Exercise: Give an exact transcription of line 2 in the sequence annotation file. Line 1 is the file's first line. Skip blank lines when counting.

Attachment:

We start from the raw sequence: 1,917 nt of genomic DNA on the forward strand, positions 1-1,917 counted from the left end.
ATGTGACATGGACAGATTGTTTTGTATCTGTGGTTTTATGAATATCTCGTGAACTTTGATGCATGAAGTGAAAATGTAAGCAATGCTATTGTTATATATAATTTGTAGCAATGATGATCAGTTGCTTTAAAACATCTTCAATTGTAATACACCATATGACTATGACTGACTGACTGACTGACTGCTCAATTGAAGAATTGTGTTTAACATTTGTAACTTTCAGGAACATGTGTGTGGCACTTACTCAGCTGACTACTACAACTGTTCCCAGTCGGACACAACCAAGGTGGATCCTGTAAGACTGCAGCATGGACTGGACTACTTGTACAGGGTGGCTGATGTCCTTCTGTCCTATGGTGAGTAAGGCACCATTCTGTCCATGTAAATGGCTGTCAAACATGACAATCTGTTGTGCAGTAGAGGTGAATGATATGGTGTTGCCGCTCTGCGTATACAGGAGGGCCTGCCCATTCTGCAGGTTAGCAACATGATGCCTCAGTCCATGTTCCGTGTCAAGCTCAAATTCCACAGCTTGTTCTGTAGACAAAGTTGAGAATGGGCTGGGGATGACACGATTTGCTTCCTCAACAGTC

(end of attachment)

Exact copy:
ATGTGACATGGACAGATTGTTTTGTATCTGTGGTTTTATGAATATCTCGTGAACTTTGATGCATGAAGTGAAAATGTAAGCAATGCTATTGTTATATATAATTTGTAGCAATGATGATCAGTTGCTTTAAAACATCTTCAATTGTAATACACCATATGACTATGACTGACTGACTGACTGACTGCTCAATTGAAGAATTGTGTTTAACATTTGTAACTTTCAGGAACATGTGTGTGGCACTTACTCAGCTGACTACTACAACTGTTCCCAGTCGGACACAACCAAGGTGGATCCTGTAAGACTGCAGCATGGACTGGACTACTTGTACAGGGTGGCTGATGTCCTTCTGTCCTATGGTGAGTAAGGCACCATTCTGTCCATGTAAATGGCTGTCAAACATGACAATCTGTTGTGCAGTAGAGGTGAATGATATGGTGTTGCCGCTCTGCGTATACAGGAGGGCCTGCCCATTCTGCAGGTTAGCAACATGATGCCTCAGTCCATGTTCCGTGTCAAGCTCAAATTCCACAGCTTGTTCTGTAGACAAAGTTGAGAATGGGCTGGGGATGACACGATTTGCTTCCTCAACAGTC